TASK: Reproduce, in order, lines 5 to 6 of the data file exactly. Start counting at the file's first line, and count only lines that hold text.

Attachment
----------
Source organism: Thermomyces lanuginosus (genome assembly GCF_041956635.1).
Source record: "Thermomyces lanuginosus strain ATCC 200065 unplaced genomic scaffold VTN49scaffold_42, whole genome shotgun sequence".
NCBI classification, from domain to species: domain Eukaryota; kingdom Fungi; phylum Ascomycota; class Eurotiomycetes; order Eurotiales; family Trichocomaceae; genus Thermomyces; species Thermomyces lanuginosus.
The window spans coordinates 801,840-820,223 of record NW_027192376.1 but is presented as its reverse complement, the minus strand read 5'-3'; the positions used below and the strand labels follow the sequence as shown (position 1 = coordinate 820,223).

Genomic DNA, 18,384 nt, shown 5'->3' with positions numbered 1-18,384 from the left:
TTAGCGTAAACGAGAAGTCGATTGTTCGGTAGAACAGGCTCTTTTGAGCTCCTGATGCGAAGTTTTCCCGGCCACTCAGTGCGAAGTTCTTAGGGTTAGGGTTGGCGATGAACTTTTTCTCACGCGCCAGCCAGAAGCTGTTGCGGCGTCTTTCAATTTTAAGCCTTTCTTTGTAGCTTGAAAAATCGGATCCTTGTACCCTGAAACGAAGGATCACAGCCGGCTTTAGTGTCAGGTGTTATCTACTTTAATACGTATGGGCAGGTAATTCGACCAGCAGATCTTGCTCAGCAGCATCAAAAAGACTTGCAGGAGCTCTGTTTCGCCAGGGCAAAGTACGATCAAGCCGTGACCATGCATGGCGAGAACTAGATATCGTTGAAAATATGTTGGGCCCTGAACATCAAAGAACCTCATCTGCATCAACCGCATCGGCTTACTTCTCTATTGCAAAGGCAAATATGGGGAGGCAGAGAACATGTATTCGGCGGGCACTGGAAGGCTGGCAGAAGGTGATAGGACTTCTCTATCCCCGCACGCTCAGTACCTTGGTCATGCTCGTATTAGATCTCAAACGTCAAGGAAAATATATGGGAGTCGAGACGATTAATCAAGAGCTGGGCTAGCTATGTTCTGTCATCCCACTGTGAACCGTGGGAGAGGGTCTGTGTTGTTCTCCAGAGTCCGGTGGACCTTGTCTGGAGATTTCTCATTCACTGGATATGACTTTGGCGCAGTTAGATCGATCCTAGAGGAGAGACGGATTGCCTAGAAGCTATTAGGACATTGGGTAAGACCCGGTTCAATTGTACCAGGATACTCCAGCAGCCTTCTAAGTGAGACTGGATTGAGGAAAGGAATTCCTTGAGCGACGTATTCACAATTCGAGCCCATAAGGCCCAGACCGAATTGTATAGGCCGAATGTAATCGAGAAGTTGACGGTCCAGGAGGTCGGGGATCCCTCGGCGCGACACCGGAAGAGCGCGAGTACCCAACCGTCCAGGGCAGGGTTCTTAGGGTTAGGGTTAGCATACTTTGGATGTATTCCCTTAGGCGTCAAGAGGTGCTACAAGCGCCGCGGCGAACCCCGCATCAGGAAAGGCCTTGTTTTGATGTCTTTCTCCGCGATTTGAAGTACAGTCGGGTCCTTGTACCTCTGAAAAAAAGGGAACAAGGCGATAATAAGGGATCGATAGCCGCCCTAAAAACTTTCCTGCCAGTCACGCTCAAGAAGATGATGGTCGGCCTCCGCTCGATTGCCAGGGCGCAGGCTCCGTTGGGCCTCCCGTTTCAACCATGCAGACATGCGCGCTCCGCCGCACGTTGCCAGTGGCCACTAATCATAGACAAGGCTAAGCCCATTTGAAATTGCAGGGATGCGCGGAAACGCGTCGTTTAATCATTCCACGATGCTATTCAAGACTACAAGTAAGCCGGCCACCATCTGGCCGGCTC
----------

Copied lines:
Genomic DNA, 18,384 nt, shown 5'->3' with positions numbered 1-18,384 from the left:
TTAGCGTAAACGAGAAGTCGATTGTTCGGTAGAACAGGCTCTTTTGAGCTCCTGATGCGAAGTTTTCCCGGCCACTCAGTGCGAAGTTCTTAGGGTTAGGGTTGGCGATGAACTTTTTCTCACGCGCCAGCCAGAAGCTGTTGCGGCGTCTTTCAATTTTAAGCCTTTCTTTGTAGCTTGAAAAATCGGATCCTTGTACCCTGAAACGAAGGATCACAGCCGGCTTTAGTGTCAGGTGTTATCTACTTTAATACGTATGGGCAGGTAATTCGACCAGCAGATCTTGCTCAGCAGCATCAAAAAGACTTGCAGGAGCTCTGTTTCGCCAGGGCAAAGTACGATCAAGCCGTGACCATGCATGGCGAGAACTAGATATCGTTGAAAATATGTTGGGCCCTGAACATCAAAGAACCTCATCTGCATCAACCGCATCGGCTTACTTCTCTATTGCAAAGGCAAATATGGGGAGGCAGAGAACATGTATTCGGCGGGCACTGGAAGGCTGGCAGAAGGTGATAGGACTTCTCTATCCCCGCACGCTCAGTACCTTGGTCATGCTCGTATTAGATCTCAAACGTCAAGGAAAATATATGGGAGTCGAGACGATTAATCAAGAGCTGGGCTAGCTATGTTCTGTCATCCCACTGTGAACCGTGGGAGAGGGTCTGTGTTGTTCTCCAGAGTCCGGTGGACCTTGTCTGGAGATTTCTCATTCACTGGATATGACTTTGGCGCAGTTAGATCGATCCTAGAGGAGAGACGGATTGCCTAGAAGCTATTAGGACATTGGGTAAGACCCGGTTCAATTGTACCAGGATACTCCAGCAGCCTTCTAAGTGAGACTGGATTGAGGAAAGGAATTCCTTGAGCGACGTATTCACAATTCGAGCCCATAAGGCCCAGACCGAATTGTATAGGCCGAATGTAATCGAGAAGTTGACGGTCCAGGAGGTCGGGGATCCCTCGGCGCGACACCGGAAGAGCGCGAGTACCCAACCGTCCAGGGCAGGGTTCTTAGGGTTAGGGTTAGCATACTTTGGATGTATTCCCTTAGGCGTCAAGAGGTGCTACAAGCGCCGCGGCGAACCCCGCATCAGGAAAGGCCTTGTTTTGATGTCTTTCTCCGCGATTTGAAGTACAGTCGGGTCCTTGTACCTCTGAAAAAAAGGGAACAAGGCGATAATAAGGGATCGATAGCCGCCCTAAAAACTTTCCTGCCAGTCACGCTCAAGAAGATGATGGTCGGCCTCCGCTCGATTGCCAGGGCGCAGGCTCCGTTGGGCCTCCCGTTTCAACCATGCAGACATGCGCGCTCCGCCGCACGTTGCCAGTGGCCACTAATCATAGACAAGGCTAAGCCCATTTGAAATTGCAGGGATGCGCGGAAACGCGTCGTTTAATCATTCCACGATGCTATTCAAGACTACAAGTAAGCCGGCCACCATCTGGCCGGCTC